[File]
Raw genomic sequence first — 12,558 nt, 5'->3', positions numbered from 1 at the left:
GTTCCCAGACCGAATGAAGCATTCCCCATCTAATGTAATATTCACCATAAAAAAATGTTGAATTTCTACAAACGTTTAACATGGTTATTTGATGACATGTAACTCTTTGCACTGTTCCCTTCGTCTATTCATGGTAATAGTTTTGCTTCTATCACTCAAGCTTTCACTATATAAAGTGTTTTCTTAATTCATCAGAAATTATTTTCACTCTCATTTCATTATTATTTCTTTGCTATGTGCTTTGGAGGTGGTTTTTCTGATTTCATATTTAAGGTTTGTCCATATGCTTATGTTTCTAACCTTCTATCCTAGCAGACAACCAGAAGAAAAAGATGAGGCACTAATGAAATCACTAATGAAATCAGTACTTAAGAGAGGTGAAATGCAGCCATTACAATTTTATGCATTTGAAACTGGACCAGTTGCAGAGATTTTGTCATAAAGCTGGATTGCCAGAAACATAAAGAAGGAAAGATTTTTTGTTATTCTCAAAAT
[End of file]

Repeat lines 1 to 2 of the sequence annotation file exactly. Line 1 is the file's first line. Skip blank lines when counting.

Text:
Raw genomic sequence first — 12,558 nt, 5'->3', positions numbered from 1 at the left:
GTTCCCAGACCGAATGAAGCATTCCCCATCTAATGTAATATTCACCATAAAAAAATGTTGAATTTCTACAAACGTTTAACATGGTTATTTGATGACATGTAACTCTTTGCACTGTTCCCTTCGTCTATTCATGGTAATAGTTTTGCTTCTATCACTCAAGCTTTCACTATATAAAGTGTTTTCTTAATTCATCAGAAATTATTTTCACTCTCATTTCATTATTATTTCTTTGCTATGTGCTTTGGAGGTGGTTTTTCTGATTTCATATTTAAGGTTTGTCCATATGCTTATGTTTCTAACCTTCTATCCTAGCAGACAACCAGAAGAAAAAGATGAGGCACTAATGAAATCACTAATGAAATCAGTACTTAAGAGAGGTGAAATGCAGCCATTACAATTTTATGCATTTGAAACTGGACCAGTTGCAGAGATTTTGTCATAAAGCTGGATTGCCAGAAACATAAAGAAGGAAAGATTTTTTGTTATTCTCAAAAT